Hofesh Shechter is a choreographer whose work I have been meaning to see for years, but just not quite managing it. Last night I finally made it to a performance of Grand Finale, and I wish that I had seen his other shows in London, because I loved what I saw and want to have […]
Author Archive for: Clare
This author has yet to write their bio.Meanwhile lets just say that we are proud Clare contributed a whooping 307 entries.
Entries by Clare
Like his Boris Godunov, Mussorgsky’s Khovanshchina is based on a narrative from Russian history. It’s another story involving scheming boyars, monks, the Tsar and a love triangle sub-plot that borders on the ridiculous. At least the composer had Puskin’s text to work with for Boris, but he decided to write his own libretto for Khovanshchina, which does […]
I first blogged about Polish composer André Tchaikovsky in 2013, when I was involved in a symposium in Leeds, dedicated to his life and work. At the time, André’s operatic treatment of Shakespeare’s The Merchant of Venice – nearly complete at the time of his death aged 46 – was getting its first performances at the Bregenz […]
Stephen Dickinson has written a new group of songs for me entitled A Shakespeare Quartet, which we will be premiering together on Sunday 16 July at 3pm. The songs are settings of speeches from four different female characters in Shakespeare’s plays: Rosalind’s teasing of Orlando (As You Like It), Viola to Duke Orsino (Twelfth Night), […]
September 16th will be the first performance of Over My Shoulder, my latest McCaldin Arts project, about soprano Elisabeth Schumann and musical comedy star Jessie Matthews. In this recital I narrate the remarkable life-stories of these two women and sing some of the wonderful music most closely associated with them. Accompanying me in songs ranging […]
Last night I sang at the Francis Crick Institute as part of an event to mark the second birthday of the Knowledge Quarter. This is an organisation that exists to focus and enable collaboration between the many knowledge-based organisations clustered in the geographical area around Kings Cross-St Pancras, including the British Library, the Wellcome Trust […]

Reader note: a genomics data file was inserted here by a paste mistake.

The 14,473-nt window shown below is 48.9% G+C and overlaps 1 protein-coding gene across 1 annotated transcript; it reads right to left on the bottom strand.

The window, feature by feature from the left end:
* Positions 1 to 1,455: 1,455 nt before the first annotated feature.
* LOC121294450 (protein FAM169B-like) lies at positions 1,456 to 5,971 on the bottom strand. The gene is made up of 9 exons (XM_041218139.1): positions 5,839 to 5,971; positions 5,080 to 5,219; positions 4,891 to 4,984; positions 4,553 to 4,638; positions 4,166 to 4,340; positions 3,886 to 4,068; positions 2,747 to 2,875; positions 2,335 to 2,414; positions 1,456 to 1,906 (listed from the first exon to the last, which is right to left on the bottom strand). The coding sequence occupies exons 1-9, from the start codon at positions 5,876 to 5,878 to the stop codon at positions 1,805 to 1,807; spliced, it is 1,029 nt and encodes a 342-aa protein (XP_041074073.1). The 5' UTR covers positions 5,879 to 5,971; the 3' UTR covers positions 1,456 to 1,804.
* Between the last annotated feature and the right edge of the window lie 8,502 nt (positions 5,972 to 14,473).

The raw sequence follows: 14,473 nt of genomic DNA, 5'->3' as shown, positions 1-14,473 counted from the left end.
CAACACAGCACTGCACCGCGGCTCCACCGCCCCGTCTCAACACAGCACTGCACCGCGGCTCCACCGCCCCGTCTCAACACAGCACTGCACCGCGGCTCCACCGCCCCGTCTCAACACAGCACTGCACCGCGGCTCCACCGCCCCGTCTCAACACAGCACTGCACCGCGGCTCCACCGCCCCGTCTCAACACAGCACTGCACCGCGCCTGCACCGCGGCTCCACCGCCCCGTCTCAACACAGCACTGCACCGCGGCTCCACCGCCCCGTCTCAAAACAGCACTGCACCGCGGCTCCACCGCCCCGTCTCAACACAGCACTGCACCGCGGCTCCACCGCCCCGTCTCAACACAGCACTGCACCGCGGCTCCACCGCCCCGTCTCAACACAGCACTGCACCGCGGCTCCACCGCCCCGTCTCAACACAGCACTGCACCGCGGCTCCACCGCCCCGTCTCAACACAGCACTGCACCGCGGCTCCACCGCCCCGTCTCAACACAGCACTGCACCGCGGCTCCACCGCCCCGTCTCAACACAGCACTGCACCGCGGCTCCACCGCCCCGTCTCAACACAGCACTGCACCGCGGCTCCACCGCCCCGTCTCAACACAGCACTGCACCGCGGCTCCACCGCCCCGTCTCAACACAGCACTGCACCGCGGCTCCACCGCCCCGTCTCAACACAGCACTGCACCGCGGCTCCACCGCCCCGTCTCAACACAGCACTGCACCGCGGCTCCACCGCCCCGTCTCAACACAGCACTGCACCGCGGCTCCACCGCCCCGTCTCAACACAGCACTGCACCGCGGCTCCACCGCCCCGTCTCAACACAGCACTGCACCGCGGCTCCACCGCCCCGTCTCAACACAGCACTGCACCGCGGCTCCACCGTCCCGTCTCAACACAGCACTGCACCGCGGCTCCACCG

Two new projects for 2017 are in development with McCaldin Arts: Mary is a monodrama for mezzo, trumpet, oboe and cello, by Martin Bussey with libretto by Andy Rashleigh (Vivienne). Queen Mary I is chiefly remembered as Bloody Mary but her personal story is more subtle and interesting than many of us realise, and her […]
Fascinating news today about John Hunter, husband of Haydn’s collaborator Anne Hunter, who worked with him on his two books of Canzonettas. John Hunter, physician to King George III, was a pioneering surgeon and his 200-year old diagnosis of osteosarcoma in a patient has recently been confirmed by modern technology. http://www.bbc.co.uk/news/health-38409086
My family lived in Lancaster when I was growing up: my father was Head of Music at Lancaster University, running a department which has alas since been closed. There was a lot of good music-making in the area, including by the Haffner Orchestra, which my father even conducted for a time. It therefore felt rather […]
In July I gave the first performance of the complete Artemisia, a song-cycle for voice and string trio by Paul Ayres. It sets poems by Sue Powell and tells the story of the life and art of Artemisia Gentileschi, one of the earliest women painters to establish a lasting reputation. The videos of the performance […]
McCaldin shows how she is able to shape and control her voice to draw so much from each song, following the subtle nuances of each text to deliver the most remarkable performances.